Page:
Monday, June 11, 2012

Long and Slow and Deep

When your one-finger test says the soil needs water, apply the water long and slow and deep.  When people lightly spritz an area, with “making the surface turn brown” as their guide, the water does not penetrate to the root zone where water is needed.  Plants are trained to put out surface roots to capture the water, and plants trained this way are far less tolerant of drought and heat conditions.  Instead, train your plant roots to dive deep into the earth to get water.  Apply the water slowly to the surface of the soil, and allow time for it to soak in deeply. Apply adequate water to moisten the deeper layers of your soil, rather than merely the surface ¼ inch.  In many cases, using this technique will result in you needing to water your garden much less often.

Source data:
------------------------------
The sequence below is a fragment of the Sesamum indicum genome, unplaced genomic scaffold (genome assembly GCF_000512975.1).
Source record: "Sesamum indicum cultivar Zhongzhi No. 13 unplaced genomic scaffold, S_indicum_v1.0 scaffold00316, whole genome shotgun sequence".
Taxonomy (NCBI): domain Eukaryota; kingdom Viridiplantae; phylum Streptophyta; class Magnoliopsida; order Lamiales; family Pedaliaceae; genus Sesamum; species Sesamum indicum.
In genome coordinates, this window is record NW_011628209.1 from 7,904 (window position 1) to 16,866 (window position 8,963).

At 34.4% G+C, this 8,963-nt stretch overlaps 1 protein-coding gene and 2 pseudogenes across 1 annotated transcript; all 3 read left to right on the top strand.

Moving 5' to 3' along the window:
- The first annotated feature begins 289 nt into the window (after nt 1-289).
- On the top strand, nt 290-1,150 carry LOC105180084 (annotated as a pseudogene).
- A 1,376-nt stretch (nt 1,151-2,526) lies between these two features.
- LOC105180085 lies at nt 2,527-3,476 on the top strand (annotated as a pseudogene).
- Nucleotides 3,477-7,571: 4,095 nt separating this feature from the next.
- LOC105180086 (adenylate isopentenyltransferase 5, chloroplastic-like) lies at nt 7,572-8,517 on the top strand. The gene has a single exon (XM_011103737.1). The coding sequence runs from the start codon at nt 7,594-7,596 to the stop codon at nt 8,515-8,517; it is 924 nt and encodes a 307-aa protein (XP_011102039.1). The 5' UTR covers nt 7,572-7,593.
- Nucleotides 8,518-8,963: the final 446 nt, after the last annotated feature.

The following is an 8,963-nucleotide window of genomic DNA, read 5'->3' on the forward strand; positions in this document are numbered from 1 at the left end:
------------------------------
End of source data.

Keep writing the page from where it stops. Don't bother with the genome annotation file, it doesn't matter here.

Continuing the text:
John Jeavons refers to a "3 second shiny."  That means after you water a well-prepared garden bed, you water until the soil has a shiny layer of excess water which disappears within 1/2 to 3 seconds after watering stops.  This is a guideline for a well-prepared bed, and might not be applicable for new gardens or places with tough garden soil issues.  Again, ongoing applications of chunky high-organic-material compost will eventually gain you a well-prepared bed.